12 December 2009

Food for thought...

Inspired by a recent project at UVM, Keith Petri, President of the Skidmore College Photography Club (of which I am a member), carried out the production and sales of the Skidmore Spur, a nude club calendar, to raise funds to be donated to the Make-A-Wish Foundation. Featuring a photo of a new college club for each month of the year, objects were placed strategically to conceal private parts. So far, calendar sales have generated over $5000 in revenues, and the club anticipates even more.

Hunkey-dorey and everybody leaves happy, right? Not exactly. After seeing the calendar, the local chapter of the Make-A-Wish Foundation rejected the Photography Club's donation of $5000, claiming that they were not willing to accept monies procured by such racy means. The average cost to fulfill a child's 'wish' is approximately $7300. In rejecting the Photo Club's donation, the Make-A-Wish Foundation chose to refuse funds that would pay for the greater cost to fulfill the wish of one child. The Photography Club is now looking to donate the revenues to a different cause.

In thinking about the recent events, I am reminded of a project I encountered while studying abroad. In Sicilia (southern Italy),  properties seized from the Mafia are being redistributed to young farmers and entrepeneurs. As quoted from this article, the goal is to "create employment and give honest Sicilians a chance to benefit from estates once controlled by Sicily's most notorious criminals."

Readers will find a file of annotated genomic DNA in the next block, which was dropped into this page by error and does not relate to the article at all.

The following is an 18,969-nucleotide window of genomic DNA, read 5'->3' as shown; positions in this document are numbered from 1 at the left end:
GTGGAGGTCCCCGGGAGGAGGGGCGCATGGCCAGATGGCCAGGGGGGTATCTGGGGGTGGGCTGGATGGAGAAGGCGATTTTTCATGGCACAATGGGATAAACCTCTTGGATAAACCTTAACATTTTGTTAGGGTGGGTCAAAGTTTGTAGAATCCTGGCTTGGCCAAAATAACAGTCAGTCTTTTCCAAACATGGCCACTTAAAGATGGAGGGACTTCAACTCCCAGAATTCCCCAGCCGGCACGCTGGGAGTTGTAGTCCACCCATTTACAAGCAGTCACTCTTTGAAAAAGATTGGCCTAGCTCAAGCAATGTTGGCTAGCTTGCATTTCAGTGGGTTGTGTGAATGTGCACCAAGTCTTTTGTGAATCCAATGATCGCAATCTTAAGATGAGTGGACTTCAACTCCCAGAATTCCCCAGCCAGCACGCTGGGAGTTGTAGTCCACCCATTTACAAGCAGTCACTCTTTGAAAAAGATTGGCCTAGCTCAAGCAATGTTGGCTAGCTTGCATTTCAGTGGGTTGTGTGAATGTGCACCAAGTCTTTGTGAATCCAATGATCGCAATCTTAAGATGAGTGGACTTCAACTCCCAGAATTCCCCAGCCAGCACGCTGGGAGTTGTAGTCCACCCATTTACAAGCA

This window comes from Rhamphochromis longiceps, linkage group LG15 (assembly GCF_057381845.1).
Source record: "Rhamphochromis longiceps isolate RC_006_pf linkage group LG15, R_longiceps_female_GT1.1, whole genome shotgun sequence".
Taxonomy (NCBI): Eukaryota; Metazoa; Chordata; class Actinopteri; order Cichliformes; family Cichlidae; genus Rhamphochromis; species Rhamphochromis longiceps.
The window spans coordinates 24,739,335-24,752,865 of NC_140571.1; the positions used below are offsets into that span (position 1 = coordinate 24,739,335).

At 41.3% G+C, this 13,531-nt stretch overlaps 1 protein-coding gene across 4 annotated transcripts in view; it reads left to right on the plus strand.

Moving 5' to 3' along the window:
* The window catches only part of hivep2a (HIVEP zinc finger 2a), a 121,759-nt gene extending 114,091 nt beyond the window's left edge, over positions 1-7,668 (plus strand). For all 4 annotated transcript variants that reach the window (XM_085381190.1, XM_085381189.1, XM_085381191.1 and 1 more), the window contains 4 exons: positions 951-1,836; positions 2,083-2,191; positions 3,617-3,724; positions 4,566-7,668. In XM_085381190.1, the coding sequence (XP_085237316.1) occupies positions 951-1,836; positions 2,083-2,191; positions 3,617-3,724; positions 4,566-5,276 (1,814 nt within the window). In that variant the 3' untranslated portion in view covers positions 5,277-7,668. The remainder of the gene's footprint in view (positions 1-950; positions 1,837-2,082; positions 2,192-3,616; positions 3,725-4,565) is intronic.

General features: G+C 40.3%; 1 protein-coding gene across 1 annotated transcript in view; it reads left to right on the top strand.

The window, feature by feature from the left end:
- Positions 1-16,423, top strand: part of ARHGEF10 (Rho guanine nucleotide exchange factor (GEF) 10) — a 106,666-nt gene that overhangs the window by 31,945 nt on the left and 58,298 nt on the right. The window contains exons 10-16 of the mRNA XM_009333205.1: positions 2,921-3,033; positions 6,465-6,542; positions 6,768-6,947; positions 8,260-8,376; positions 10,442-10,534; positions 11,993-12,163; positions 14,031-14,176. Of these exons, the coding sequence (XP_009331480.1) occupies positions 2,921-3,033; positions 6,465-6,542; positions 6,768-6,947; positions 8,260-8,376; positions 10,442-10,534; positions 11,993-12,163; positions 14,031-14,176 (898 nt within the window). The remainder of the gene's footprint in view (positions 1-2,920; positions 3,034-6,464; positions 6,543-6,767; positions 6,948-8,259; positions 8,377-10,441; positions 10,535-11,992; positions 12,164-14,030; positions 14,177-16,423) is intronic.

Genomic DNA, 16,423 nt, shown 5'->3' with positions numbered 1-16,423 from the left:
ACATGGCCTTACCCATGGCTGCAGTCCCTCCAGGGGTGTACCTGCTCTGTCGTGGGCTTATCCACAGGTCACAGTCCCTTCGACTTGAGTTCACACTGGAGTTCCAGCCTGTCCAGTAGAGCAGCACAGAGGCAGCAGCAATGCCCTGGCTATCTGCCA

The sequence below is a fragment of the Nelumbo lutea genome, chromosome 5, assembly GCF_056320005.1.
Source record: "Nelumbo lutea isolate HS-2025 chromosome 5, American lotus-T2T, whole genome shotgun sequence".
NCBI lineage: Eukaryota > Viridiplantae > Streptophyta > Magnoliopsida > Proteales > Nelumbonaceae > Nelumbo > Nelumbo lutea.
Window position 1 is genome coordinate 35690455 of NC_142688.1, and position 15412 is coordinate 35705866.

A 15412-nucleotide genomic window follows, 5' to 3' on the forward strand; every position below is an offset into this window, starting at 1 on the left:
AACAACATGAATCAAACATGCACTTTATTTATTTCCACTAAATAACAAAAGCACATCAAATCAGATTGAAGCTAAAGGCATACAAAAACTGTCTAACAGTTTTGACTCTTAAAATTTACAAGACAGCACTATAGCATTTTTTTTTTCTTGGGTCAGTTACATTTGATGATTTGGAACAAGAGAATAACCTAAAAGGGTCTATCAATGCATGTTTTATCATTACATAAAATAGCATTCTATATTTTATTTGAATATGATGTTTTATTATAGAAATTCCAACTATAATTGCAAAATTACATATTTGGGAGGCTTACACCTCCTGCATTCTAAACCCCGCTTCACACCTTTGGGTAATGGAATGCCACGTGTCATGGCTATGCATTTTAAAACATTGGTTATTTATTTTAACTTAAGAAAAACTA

It is important to draw a distinction here between what has transpired with the Photography Club, and with the redistribution of lands in Sicilia. The Skidmore Spur project has no smatterings of malfeasance at any point in its history; its pure aim is to help a worthy cause. Conversely, in Sicilia, former iniquities are being transformed into opportunities for positive growth. Given the recent turn of events, the situation with the Make-A-Wish Foundation is undoubtedly more controversial. 

Nevertheless, we are brought to the question...Should a charitable organization reject donations based on the means by which these funds were acquired?  Do such rejections hinder the ability of the organization to effect positive change?   

Check out the NBC coverage:

1 comment:

preppygoesrock said...

i so want one and the guy in a blue hat is so effin hot!

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